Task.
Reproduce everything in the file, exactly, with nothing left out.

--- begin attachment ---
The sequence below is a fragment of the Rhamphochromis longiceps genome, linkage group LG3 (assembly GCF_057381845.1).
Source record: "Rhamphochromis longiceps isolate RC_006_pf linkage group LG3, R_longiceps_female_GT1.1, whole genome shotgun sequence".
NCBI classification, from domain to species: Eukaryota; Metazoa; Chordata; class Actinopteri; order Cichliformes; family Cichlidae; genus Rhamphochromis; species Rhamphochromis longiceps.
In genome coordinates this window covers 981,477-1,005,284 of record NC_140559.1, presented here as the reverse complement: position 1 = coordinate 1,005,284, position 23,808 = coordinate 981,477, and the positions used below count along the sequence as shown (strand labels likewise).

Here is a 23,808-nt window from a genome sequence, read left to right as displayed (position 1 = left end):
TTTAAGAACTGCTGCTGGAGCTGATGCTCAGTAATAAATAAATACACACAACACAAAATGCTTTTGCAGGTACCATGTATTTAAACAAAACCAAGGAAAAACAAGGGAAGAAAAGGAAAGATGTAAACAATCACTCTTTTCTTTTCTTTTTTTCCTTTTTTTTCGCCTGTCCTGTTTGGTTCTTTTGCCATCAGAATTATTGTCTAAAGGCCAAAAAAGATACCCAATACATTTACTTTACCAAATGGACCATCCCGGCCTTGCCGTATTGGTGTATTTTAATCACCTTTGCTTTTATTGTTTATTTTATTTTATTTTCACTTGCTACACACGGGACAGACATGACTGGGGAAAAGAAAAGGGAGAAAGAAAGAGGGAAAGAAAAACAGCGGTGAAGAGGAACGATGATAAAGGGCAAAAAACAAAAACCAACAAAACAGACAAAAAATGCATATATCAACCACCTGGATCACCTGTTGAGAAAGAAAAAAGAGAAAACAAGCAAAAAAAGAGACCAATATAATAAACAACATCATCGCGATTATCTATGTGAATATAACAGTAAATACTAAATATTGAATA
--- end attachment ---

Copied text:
The sequence below is a fragment of the Rhamphochromis longiceps genome, linkage group LG3 (assembly GCF_057381845.1).
Source record: "Rhamphochromis longiceps isolate RC_006_pf linkage group LG3, R_longiceps_female_GT1.1, whole genome shotgun sequence".
NCBI classification, from domain to species: Eukaryota; Metazoa; Chordata; class Actinopteri; order Cichliformes; family Cichlidae; genus Rhamphochromis; species Rhamphochromis longiceps.
In genome coordinates this window covers 981,477-1,005,284 of record NC_140559.1, presented here as the reverse complement: position 1 = coordinate 1,005,284, position 23,808 = coordinate 981,477, and the positions used below count along the sequence as shown (strand labels likewise).

Here is a 23,808-nt window from a genome sequence, read left to right as displayed (position 1 = left end):
TTTAAGAACTGCTGCTGGAGCTGATGCTCAGTAATAAATAAATACACACAACACAAAATGCTTTTGCAGGTACCATGTATTTAAACAAAACCAAGGAAAAACAAGGGAAGAAAAGGAAAGATGTAAACAATCACTCTTTTCTTTTCTTTTTTTCCTTTTTTTTCGCCTGTCCTGTTTGGTTCTTTTGCCATCAGAATTATTGTCTAAAGGCCAAAAAAGATACCCAATACATTTACTTTACCAAATGGACCATCCCGGCCTTGCCGTATTGGTGTATTTTAATCACCTTTGCTTTTATTGTTTATTTTATTTTATTTTCACTTGCTACACACGGGACAGACATGACTGGGGAAAAGAAAAGGGAGAAAGAAAGAGGGAAAGAAAAACAGCGGTGAAGAGGAACGATGATAAAGGGCAAAAAACAAAAACCAACAAAACAGACAAAAAATGCATATATCAACCACCTGGATCACCTGTTGAGAAAGAAAAAAGAGAAAACAAGCAAAAAAAGAGACCAATATAATAAACAACATCATCGCGATTATCTATGTGAATATAACAGTAAATACTAAATATTGAATA